Advertiser Disclosure

advertising disclaimer
Skip to main content
toy store

An Overlooked Pandemic Casualty: Independent Toy Stores


Jan 26, 2021 by Maurie Backman
FREE - Guide To Real Estate Investing

Take the first step towards building real wealth by signing up for our comprehensive guide to real estate investing.

*By submitting your email you consent to us keeping you informed about updates to our website and about other products and services that we think might interest you. You can unsubscribe at any time. Please read our Privacy Statement and Terms & Conditions.

Mom-and-pop shops have long been struggling to compete against big-box stores and online retail giants like Amazon (NASDAQ: AMZN). But the coronavirus pandemic has made the problem exponentially worse.

Sales at toy and hobby stores declined 26% between mid-March of 2020, when coronavirus-related restrictions were first implemented, and late October, compared to the previous year, reports Womply, a software platform for small businesses. That's in spite of millions of Americans being cooped up at home for the better part of the year. And while vaccine rollouts could eventually allow stores to operate as normal, the big question will be whether independent toy stores can hang on until then.

A dying breed?

It's not just the pandemic that's causing independent toy stores to struggle. Operating stores costs money -- a lot more money than fulfilling online orders through warehouses and distribution centers. This explains why even well-known brands like Toys R Us couldn't survive in the wake of giants like Target (NYSE: TGT) and Amazon.

But if there's one advantage independent toy stores have over big-box stores and online mega-retailers, it's customer service. Parents can walk into a small toy store and get advice on great games for their children depending on age. In some cases, employees may be able to demo certain products so customers can see how they work before committing.

And shopping at toy stores is a fun experience for kids, too. A toy store outing can be an event for a family in need of entertainment, whereas sitting on the couch browsing on Amazon doesn't hold the same appeal.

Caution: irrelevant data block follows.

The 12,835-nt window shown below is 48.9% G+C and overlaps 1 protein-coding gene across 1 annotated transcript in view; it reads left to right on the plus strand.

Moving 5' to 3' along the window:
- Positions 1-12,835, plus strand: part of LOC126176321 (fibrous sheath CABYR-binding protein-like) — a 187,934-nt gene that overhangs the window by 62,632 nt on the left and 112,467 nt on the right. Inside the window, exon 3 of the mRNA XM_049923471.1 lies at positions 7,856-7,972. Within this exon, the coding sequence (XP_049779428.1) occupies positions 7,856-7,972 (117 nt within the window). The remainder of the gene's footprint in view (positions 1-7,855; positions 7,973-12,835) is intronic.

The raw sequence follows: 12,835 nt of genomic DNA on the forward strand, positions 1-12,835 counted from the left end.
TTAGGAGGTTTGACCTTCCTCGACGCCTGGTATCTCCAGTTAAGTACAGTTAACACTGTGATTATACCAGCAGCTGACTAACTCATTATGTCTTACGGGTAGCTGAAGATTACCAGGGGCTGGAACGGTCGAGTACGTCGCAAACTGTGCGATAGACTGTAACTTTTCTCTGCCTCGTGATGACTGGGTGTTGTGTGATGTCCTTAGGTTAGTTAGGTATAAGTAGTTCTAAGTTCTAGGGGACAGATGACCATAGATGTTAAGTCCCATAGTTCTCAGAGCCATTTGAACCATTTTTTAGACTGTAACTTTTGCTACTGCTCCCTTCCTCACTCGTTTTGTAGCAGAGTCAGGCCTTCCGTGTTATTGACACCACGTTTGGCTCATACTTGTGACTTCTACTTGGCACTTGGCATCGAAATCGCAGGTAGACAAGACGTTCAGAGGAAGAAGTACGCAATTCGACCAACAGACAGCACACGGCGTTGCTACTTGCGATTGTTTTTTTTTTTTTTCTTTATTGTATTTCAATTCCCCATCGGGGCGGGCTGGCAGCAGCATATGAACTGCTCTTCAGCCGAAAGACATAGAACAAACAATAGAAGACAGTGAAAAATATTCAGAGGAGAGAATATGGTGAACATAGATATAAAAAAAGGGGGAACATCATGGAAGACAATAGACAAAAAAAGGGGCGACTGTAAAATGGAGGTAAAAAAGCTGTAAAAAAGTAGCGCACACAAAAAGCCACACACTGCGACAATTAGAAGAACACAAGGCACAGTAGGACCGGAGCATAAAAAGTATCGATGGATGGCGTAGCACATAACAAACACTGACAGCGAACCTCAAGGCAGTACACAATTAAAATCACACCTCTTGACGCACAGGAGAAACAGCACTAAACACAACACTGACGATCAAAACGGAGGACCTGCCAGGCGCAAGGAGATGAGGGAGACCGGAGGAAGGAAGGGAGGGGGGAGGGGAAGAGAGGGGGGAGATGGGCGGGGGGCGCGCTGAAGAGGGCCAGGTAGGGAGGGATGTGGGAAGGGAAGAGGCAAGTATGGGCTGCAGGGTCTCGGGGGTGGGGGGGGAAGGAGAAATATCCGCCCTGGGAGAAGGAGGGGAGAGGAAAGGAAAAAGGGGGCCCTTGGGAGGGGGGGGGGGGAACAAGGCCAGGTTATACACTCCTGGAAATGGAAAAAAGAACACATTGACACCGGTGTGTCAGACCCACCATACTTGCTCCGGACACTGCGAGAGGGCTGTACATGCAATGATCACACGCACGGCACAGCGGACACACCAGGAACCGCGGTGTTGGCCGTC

But the pandemic has largely killed the in-store experience for toy shops. Many of these stores don't have the square footage to allow for normal capacity, so they've been forced to limit customers. And given the state of the pandemic, bringing a child to walk around a toy store is a risk not worth taking for many parents. Throw in the fact that millions of Americans have seen their income decline since the pandemic first took hold, and many simply can't afford to pay more for toys and games that can be purchased at a cheaper price point online.

As such, it's fair to say that a frightening number of independent toy stores won't survive the pandemic -- especially those that were struggling to draw in customers before the outbreak began. That's bad news for commercial landlords, because while these smaller shops may not occupy the same amount of square footage as an anchor tenant like Target, they're a revenue source nonetheless. And losing small tenants could put landlords in a cash crunch at a time when replacement stores aren't exactly rushing to open.

Of course, independent toy stores aren't the only at-risk tenants landlords should monitor. Mom-and-pop clothing stores, salons, and other independently owned businesses could also shutter in the wake of the pandemic, especially if it drags on much longer.

But losing small toy stores doesn't just hurt from a real estate standpoint -- it's a hit to nostalgia. Many people mourned the closing of Toys R Us, even if they hadn't set foot in a toy store in years. And the loss of well-loved independent toy stores could be an even bigger emotional blow.

Unfair Advantages: How Real Estate Became a Billionaire Factory

You probably know that real estate has long been the playground for the rich and well connected, and that according to recently published data it’s also been the best performing investment in modern history. And with a set of unfair advantages that are completely unheard of with other investments, it’s no surprise why.

But those barriers have come crashing down - and now it’s possible to build REAL wealth through real estate at a fraction of what it used to cost, meaning the unfair advantages are now available to individuals like you.

To get started, we’ve assembled a comprehensive guide that outlines everything you need to know about investing in real estate - and have made it available for FREE today. Simply click here to learn more and access your complimentary copy.

John Mackey, CEO of Whole Foods Market, an Amazon subsidiary, is a member of The Motley Fool’s board of directors. Maurie Backman owns shares of Amazon. The Motley Fool owns shares of and recommends Amazon and recommends the following options: long January 2022 $1920 calls on Amazon and short January 2022 $1940 calls on Amazon. The Motley Fool has a disclosure policy.